CSS Opacity: A Comprehensive Reference

CSS Opacity: A Comprehensive ReferenceCSS opacity has been a bit of a trendy technique for a few years now, and it’s been especially frustrating for developers trying to implement opacity (also referred to as CSS transparency) in a cross-browser fashion, because it’s taken a while for the different browsers to finally agree on settings. There is still not a universal method to ensure opacity settings work on all currently-used browsers, but things have improved in the last little while.

This reference is going to provide a detailed overview of CSS opacity, along with some code examples and explanations to help you implement this useful CSS technique in your projects equally across all browsers.

Old Opacity Settings

Here are the old opacity settings that were required for older versions of Firefox and Safari:

#myElement {
	-khtml-opacity: .5;
	-moz-opacity: .5;
}

The -khtml-opacity setting was for older versions of the webkit rendering engine, and was necessary in order to get older versions of Safari to work. This proprietary property is now obsolete and is no longer needed unless you know that you have a significant amount of web traffic coming from visitors using Safari 1.x., which is highly unlikely.

The next line uses the proprietary property -moz-opacity, which was aimed at very early versions of the Mozilla rendering engine, and dates back even to Netscape Navigator. Firefox stopped requiring the -moz-opacity property since Firefox 0.9. Firefox 3.5 (now using the Gecko engine) has dropped support for this property.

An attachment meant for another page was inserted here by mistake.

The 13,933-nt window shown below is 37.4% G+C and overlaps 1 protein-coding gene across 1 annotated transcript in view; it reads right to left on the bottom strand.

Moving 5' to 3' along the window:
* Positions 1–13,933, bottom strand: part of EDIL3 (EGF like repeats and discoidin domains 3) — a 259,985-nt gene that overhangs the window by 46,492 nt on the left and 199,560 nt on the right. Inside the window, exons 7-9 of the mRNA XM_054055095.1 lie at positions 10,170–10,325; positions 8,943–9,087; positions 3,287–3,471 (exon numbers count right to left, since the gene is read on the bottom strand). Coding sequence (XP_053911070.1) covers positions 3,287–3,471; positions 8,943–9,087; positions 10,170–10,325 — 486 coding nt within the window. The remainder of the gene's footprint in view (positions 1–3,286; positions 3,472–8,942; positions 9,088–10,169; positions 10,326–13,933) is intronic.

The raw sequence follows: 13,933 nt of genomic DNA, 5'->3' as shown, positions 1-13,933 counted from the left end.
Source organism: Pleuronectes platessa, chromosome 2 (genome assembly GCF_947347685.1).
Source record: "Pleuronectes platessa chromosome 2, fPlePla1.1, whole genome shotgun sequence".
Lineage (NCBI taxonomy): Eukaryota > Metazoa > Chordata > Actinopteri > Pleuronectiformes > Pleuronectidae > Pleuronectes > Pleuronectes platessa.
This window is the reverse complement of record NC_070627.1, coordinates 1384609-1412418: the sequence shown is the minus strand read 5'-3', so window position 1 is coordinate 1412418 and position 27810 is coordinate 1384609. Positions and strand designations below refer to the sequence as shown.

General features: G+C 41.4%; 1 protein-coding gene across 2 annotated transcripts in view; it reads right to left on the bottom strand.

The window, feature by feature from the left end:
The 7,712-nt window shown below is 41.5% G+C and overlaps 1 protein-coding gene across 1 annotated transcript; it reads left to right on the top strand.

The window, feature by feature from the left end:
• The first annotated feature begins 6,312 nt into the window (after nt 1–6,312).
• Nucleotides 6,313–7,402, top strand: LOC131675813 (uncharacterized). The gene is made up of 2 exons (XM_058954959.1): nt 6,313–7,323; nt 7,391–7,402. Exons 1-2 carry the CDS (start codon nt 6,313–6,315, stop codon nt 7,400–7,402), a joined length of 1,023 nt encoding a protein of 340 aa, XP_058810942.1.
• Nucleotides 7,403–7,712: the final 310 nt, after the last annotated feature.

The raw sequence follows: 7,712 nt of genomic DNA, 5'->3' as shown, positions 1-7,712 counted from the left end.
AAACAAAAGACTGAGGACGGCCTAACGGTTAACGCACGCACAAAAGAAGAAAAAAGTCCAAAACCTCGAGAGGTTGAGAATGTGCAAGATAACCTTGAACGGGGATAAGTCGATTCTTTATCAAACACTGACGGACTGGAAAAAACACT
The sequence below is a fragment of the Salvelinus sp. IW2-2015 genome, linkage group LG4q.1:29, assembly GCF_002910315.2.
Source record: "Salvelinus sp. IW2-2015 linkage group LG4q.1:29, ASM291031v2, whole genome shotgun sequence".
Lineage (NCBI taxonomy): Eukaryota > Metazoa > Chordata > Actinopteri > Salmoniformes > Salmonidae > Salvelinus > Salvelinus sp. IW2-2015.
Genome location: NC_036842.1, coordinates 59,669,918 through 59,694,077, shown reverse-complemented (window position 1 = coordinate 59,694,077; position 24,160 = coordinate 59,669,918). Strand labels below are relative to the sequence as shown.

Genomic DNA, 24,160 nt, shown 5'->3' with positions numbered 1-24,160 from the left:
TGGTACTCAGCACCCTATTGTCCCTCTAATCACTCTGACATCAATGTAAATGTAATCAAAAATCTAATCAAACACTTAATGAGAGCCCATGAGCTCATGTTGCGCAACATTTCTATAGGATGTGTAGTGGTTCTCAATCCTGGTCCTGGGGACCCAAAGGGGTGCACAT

CSS Opacity in Firefox, Safari, Chrome, and Opera

Here is the simplest and most up to date syntax for CSS opacity in all current browsers except Internet Explorer:

#myElement {
	opacity: .7;
}

The syntax above will set an element to 70% opacity (or 30% transparency). A setting of opacity: 1 would make the element opaque, whereas a setting of opacity: 0 would make the element completely invisible. This is easy to remember if you keep in mind that the word “opacity” comes from the word “opaque”, which is the opposite of “transparent”. The lower the opacity (or “opaqueness”), the closer you’ll be to transparency.

The opacity property can be set to two decimal places, so a value of “.01″ would be different from a value of “.02″, although the visible difference would be very hard to notice. Generally, it’s best to stick to one decimal place, using values like “.3″ or “.7″.

CSS Opacity in Internet Explorer

As usual, Internet Explorer doesn’t play well with others, and since there are currently three different versions of Internet Explorer in common use, the transparency settings are different, and sometimes require additional CSS to get them to work.

#myElement {
	filter: alpha(opacity=40);
}